Reports continue to flood in as a testament to the fact that world governments, including our own, are doing far too little to prevent climate catastrophe. The promises are poor and even these are almost invariably broken. We can do our own tiny bit in our own backyards, and we should, but without concerted international efforts the tipping point will arrive far sooner than we think and we and whatever wildlife is left by then will be plunged into ‘climate hell,’ says UN Secretary-General, Antonio Guterres. 

Just to emphasise the point, in a joint statement, Hilary McGrady, the director general of the National Trust, Beccy Speight, the chief executive of the RSPB, and Tanya Steele, the chief executive of WWF (UK), said: “The amazing wildlife and wild places that make the UK so special are being destroyed at terrifying speed. Huge numbers of animals, birds and habitats have been quite literally wiped out in our own lifetimes and we must now accept that without urgent and collective action, our economy, the climate and the stability of future generations living in our wild isles all face a ticking time-bomb.” As someone once said, ‘There is no planet B’.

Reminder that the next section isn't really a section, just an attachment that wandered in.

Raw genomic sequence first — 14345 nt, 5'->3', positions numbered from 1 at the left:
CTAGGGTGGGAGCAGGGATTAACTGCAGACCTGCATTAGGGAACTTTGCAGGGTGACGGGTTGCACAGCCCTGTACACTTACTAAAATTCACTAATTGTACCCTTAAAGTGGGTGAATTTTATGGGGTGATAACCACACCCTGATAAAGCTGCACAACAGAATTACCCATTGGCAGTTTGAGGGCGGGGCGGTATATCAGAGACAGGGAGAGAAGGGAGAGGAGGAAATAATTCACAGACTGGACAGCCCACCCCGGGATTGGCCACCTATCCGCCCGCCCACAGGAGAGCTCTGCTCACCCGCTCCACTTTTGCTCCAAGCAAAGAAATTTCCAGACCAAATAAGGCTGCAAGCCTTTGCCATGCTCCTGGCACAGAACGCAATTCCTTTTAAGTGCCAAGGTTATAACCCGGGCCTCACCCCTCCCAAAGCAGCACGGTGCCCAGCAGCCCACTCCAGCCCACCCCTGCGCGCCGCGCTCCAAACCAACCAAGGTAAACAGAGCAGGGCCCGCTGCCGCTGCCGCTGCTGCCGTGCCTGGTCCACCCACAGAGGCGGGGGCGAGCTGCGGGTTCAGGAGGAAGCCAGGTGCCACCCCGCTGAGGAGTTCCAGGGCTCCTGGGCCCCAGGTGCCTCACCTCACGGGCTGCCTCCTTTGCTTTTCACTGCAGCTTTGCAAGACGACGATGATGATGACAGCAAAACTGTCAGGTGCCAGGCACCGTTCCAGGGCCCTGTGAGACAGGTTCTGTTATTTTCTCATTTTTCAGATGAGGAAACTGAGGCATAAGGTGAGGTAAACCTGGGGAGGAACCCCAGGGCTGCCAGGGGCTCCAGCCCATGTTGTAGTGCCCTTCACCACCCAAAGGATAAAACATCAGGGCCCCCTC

The death of Dame Edna has just been announced. It will take some time for this to sink in. One of the genius comic characters of a generation, Barry Humphries’ creation was more than just funny; she was incisive, she was clever, she was controversial, she was wicked, she burst more pompous bubbles than hot dinners ever dribbled down the Australian Cultural Attaché’s tie. Farewell, Possum. 

Finally, on a much lighter note, Harry Kane became England’s all-time top scorer with a penalty against Italy in March, in a 2-1 win in

The Wider World April 2023 – Politics, Climate Change & Ukraine